Write it on your heart that every day is the best day in the year. ~Ralph Waldo Emerson
Tomorrow, you, my first born, my daughter, begin college. Coincidentally, the date coincides with the anniversary of my first day of employment at the same campus—22 years ago. Kids were not even in my vernacular then, while learning to navigate work at a giant research university. Whereas I was well into a career in higher education and on my third campus by that time, you are an amateur. A freshman. Have I taught you everything you need to know?
Life skill lists for college students focus on separating laundry and being able to change a tire. I am glad that you are getting the hang of laundry after begging for that help for years. It is exciting that you have figured out how to use the washing machine, if not the frequency. Do you want to learn how to change a tire? Your grandpa made me practice before leaving home. But as you do not drive, relying on your bicycle, public transportation and the kindness of friends, just remember to look both ways before crossing the street. Budgeting has been a little harder, but you have seen that bank accounts are not infinite. You are smart to take advantage of haircuts and shopping while with me!
We bridged the moving away from home event several weeks ago as you moved into off campus digs and began setting up a home. It was miserable, for ME, but you enjoyed your new-found freedom from curfews and assigned chores. Your new place is coming along nicely (do the dishes!) In hindsight, this early fleeing of the nest was good for both of us allowing new routines to be established. Less crying now, again from ME.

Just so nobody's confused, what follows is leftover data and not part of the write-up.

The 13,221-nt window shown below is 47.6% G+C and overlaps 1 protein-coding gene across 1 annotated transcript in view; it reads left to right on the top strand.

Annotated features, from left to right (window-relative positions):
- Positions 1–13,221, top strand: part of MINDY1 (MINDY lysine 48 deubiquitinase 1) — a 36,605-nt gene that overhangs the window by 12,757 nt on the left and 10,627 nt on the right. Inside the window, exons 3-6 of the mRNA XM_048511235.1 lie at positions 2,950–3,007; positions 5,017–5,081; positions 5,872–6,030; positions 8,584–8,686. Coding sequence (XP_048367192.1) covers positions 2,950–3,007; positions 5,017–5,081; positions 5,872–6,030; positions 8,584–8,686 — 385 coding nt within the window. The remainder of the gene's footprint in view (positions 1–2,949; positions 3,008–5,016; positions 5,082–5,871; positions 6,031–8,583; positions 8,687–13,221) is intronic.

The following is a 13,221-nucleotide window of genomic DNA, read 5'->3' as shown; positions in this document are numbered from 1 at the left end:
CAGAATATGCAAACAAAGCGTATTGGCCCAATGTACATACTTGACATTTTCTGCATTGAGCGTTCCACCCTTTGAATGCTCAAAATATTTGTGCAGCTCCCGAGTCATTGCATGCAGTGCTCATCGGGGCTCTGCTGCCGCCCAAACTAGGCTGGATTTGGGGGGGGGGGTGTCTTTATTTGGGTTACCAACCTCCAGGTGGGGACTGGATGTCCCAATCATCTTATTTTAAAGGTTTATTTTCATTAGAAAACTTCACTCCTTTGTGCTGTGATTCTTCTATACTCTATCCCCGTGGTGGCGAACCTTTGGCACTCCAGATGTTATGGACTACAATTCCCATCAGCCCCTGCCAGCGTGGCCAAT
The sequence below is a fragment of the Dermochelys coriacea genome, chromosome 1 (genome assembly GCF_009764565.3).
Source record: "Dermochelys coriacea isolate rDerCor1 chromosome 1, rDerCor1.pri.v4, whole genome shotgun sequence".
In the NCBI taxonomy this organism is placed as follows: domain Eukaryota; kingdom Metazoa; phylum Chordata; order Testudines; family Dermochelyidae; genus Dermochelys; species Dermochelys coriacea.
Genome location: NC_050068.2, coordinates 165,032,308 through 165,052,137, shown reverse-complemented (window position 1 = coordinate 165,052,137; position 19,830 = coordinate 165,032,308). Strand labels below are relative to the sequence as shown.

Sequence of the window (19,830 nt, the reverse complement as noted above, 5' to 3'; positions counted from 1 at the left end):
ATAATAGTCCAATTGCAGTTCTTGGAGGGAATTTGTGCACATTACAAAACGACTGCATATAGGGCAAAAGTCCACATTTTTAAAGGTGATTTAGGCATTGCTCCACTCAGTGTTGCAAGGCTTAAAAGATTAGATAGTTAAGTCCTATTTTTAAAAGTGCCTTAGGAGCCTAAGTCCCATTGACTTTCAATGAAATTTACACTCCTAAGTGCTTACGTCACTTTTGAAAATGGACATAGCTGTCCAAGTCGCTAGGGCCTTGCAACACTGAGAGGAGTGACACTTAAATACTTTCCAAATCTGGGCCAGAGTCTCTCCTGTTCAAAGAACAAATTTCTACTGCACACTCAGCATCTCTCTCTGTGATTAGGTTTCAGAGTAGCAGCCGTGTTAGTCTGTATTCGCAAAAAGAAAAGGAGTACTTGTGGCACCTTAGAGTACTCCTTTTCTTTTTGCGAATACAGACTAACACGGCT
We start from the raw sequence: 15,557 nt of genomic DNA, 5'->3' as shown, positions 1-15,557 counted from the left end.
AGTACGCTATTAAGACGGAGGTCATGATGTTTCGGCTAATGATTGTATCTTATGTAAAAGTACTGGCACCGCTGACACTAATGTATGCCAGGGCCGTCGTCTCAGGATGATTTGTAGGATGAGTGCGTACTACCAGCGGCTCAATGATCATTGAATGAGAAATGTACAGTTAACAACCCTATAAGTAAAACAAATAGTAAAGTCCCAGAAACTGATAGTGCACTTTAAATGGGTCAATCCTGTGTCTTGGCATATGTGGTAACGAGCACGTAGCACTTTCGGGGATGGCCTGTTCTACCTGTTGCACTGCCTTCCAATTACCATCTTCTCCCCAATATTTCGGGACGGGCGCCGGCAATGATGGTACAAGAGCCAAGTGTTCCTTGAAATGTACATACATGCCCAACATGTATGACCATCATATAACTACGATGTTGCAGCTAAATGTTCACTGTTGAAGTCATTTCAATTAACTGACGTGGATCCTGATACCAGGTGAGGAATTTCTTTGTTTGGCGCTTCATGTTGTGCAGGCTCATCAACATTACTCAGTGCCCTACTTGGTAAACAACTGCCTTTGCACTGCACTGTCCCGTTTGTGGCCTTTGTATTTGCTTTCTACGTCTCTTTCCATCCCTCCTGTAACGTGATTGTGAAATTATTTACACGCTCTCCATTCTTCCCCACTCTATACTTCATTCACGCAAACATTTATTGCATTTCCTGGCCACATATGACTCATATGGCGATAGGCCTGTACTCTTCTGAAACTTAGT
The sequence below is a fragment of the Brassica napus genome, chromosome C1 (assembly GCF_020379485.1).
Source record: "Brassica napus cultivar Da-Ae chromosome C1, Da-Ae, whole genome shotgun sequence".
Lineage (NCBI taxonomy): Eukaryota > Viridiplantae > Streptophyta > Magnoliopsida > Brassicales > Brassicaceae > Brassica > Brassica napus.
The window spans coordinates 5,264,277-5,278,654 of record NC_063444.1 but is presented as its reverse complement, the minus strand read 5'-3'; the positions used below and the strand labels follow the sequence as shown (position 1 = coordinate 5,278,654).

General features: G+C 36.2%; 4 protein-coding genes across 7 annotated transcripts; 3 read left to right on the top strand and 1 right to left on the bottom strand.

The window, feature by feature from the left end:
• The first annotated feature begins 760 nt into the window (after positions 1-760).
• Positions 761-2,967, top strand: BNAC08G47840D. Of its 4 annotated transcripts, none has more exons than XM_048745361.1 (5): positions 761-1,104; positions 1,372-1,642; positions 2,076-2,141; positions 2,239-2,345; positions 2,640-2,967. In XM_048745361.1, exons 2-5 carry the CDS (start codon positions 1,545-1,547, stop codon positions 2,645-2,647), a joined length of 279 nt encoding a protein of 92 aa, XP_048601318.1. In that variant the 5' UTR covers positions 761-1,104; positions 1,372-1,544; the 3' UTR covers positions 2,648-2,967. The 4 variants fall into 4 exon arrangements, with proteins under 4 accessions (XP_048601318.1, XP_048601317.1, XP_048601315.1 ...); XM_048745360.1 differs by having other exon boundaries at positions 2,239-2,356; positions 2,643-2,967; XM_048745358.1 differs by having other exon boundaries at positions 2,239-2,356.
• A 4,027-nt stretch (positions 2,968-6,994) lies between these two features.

Sweetie, you are brilliant and ready to take on the world, even if it doesn’t feel like it. Trust me. After nearly 30 years working with college students and 18 years of being your mom, I know these things. But just a few more words of wisdom to share…
- Go to bed early. At least sometimes.
- Set two alarms (I know you like to sleep in).
- Greet the day with a smile, it has much to bring you.
- Being on time means arriving early.
- Take lots of notes in every class.
- Rewrite your notes after class and add text readings.
- Make lists, there is a lot to remember.
- Do you have an umbrella?
- Address your instructor as professor, it covers many titles.
- Drink lots of water, less caffeine.
And finally, do you remember the words of advice that I shared every day you were in elementary school? They are still important.
- Be a good friend.
- Listen to your teachers (er, professors).
- Listen more than you talk, there is much to learn.